Jessica's Reviews > Dark Descendant

Dark Descendant by Jenna Black
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's review
Dec 23, 2011

did not like it

There's a great concept for a book at the heart of DARK DESCENDANT. Unfortunately, the writing is terrible and the concept never really gets developed.

If I found out I were a descendant of Artemis, and people were trying to kill me, the first thing I'd do is go somewhere safe (which the heroine does). But the second thing I'd do is, oh, try to find out whatever I could about Artemis.

Of course, Nikki doesn't need to, because that would be a useful step in the real world, where gods and goddesses aren't limited to one or two characteristics. People aren't, either. Unfortunately, all the characters in DARK DESCENDANT get short shrift, as everyone is defined by one or two traits. Artemis was a goddess of the hunt, so Nikki is great at finding people and a sharpshooter.

But Artemis was also a virgin goddess. This gets touched upon, but only in the sense that it makes Nikki a Rare And Precious Snowflake, not in the sense of finding out who her mortal ancestor was, why Artemis decided to have a child, etc. Artemis was also the goddess of wild animals, but that doesn't figure into it at all, either in the sense of Nikki having an affinity for animals or them particularly liking her. Disease, childbirth, the moon and Artemis' other aspects never get touched upon.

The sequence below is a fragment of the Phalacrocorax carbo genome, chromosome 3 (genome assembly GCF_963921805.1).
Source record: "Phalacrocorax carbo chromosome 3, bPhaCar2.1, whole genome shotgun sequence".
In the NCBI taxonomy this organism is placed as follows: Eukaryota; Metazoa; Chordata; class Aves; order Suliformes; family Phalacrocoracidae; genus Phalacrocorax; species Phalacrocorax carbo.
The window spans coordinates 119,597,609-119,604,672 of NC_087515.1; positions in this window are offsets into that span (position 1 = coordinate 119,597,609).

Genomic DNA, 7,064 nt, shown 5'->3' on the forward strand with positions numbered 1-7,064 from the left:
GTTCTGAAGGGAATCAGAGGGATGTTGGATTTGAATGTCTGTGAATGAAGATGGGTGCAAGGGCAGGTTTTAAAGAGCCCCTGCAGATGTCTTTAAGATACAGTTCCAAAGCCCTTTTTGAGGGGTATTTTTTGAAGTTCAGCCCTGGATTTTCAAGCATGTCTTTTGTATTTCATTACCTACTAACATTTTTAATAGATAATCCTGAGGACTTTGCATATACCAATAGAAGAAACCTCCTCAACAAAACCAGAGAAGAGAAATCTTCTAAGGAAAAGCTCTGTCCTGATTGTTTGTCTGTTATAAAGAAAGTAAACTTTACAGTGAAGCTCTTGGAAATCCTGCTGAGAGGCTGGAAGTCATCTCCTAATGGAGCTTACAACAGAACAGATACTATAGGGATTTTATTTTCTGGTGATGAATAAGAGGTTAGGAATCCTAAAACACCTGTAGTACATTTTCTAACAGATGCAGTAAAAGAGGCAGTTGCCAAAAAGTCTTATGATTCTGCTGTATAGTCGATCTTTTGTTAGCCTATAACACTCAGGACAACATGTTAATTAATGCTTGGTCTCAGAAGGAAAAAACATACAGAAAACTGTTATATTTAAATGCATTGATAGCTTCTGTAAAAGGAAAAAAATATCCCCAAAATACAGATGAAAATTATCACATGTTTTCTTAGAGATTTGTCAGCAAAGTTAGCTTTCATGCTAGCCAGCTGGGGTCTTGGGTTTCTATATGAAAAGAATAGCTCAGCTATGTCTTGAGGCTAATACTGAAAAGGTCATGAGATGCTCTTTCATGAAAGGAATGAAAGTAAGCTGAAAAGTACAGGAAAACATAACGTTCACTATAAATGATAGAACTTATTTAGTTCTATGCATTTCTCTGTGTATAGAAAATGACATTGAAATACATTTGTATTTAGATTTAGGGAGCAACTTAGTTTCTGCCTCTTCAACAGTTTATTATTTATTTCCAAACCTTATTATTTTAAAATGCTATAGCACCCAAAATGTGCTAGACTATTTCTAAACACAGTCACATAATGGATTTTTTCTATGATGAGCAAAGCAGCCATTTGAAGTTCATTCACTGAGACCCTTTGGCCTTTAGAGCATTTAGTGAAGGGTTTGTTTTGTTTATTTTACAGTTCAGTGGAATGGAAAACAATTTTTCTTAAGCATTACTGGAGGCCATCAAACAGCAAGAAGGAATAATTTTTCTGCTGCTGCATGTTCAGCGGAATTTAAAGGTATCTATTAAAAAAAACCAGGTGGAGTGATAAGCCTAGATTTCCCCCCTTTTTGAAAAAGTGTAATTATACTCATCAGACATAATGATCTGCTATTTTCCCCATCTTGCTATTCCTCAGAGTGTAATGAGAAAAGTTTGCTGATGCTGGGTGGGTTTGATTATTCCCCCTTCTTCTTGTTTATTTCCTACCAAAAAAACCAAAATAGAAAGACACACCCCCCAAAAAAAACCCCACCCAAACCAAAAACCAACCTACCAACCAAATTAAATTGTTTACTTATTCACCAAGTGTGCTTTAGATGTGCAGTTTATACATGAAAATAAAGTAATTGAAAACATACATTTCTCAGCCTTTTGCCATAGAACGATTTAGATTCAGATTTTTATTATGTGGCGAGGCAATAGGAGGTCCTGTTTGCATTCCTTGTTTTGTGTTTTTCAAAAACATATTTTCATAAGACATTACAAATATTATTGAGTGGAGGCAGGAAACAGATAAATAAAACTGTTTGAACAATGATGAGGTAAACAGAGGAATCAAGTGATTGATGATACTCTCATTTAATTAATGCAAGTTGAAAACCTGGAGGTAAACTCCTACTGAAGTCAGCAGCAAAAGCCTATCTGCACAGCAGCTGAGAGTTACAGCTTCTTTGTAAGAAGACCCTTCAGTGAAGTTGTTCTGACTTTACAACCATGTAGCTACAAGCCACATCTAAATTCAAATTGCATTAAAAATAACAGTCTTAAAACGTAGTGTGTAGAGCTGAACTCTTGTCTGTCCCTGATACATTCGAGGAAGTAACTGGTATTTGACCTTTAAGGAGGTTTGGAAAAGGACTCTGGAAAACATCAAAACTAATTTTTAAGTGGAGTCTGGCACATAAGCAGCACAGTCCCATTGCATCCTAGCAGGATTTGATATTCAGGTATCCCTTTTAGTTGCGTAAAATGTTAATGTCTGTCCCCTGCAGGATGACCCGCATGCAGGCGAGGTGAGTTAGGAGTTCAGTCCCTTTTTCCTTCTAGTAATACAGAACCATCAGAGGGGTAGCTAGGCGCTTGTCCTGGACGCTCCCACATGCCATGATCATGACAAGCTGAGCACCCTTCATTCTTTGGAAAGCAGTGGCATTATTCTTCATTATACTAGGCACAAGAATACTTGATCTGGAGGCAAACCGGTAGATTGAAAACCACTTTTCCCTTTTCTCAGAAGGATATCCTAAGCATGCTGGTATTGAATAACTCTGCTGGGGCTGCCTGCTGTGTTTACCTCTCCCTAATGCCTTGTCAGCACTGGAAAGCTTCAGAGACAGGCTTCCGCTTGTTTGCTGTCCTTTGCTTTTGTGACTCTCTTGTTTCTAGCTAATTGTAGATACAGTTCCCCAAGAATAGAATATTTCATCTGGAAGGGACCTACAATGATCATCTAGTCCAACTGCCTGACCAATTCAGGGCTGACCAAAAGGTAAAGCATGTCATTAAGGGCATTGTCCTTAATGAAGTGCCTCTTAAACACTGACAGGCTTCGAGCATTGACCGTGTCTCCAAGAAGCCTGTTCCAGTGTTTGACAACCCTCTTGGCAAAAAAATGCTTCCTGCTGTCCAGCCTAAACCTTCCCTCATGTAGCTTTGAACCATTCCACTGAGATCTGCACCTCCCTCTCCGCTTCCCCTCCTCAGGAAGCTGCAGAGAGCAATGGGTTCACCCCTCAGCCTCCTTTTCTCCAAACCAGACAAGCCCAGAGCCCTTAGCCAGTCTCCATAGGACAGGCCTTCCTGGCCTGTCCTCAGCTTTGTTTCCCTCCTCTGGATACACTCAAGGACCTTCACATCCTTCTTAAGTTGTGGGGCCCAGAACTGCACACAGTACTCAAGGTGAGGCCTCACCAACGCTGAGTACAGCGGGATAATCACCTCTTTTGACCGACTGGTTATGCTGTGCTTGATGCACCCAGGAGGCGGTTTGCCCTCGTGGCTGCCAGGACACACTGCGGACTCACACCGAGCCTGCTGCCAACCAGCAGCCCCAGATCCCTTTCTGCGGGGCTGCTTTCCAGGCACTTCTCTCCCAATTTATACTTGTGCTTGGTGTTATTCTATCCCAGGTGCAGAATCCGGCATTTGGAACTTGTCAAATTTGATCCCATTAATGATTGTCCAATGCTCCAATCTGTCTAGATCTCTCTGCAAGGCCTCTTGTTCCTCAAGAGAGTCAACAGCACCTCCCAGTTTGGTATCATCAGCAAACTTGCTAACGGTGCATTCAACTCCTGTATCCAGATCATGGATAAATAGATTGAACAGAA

Of course, Nikki is such a shallow, bland character that there's not really room in her personality for any exploration of what it would mean to be descended from a goddess, or what sort of responsibilities (besides surviving) that might entail, etc.

Jenna Black fills the book with on-the-nose, sometimes cringe-worthy dialogue, and violates the cardinal rule of storytelling (show, don't tell) at every turn. (How about letting us figure out that Alexis -- or maybe it was Konstantin; their personalities were so identical that I have a hard time telling them apart -- is evil by, oh, his actions? His facial expressions and reactions to what Nikki is saying? His attitudes toward other people? That's too much work, apparently, because she'd rather just tell us straight out that he's evil, and have him start right in on the evildoing forthwith.)

The only remotely interesting character is the head of the group of descendants that Nikki joins, who convincingly spins out the "evil or not" question until near the end.

What a waste.
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